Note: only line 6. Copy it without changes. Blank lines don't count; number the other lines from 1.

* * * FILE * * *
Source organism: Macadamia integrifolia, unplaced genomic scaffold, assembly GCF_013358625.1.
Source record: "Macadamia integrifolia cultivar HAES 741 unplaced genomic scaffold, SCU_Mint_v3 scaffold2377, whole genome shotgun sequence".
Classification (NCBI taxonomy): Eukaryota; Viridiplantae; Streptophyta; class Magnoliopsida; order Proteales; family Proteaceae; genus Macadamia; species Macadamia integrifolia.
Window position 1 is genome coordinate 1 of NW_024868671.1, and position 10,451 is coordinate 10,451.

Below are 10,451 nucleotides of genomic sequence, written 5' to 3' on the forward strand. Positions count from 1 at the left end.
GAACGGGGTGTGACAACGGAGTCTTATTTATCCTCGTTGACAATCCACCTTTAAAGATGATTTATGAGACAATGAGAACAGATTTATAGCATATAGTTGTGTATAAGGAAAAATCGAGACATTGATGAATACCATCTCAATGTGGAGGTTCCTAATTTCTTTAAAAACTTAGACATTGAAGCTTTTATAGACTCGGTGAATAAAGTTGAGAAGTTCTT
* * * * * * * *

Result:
GAACGGGGTGTGACAACGGAGTCTTATTTATCCTCGTTGACAATCCACCTTTAAAGATGATTTATGAGACAATGAGAACAGATTTATAGCATATAGTTGTGTATAAGGAAAAATCGAGACATTGATGAATACCATCTCAATGTGGAGGTTCCTAATTTCTTTAAAAACTTAGACATTGAAGCTTTTATAGACTCGGTGAATAAAGTTGAGAAGTTCTT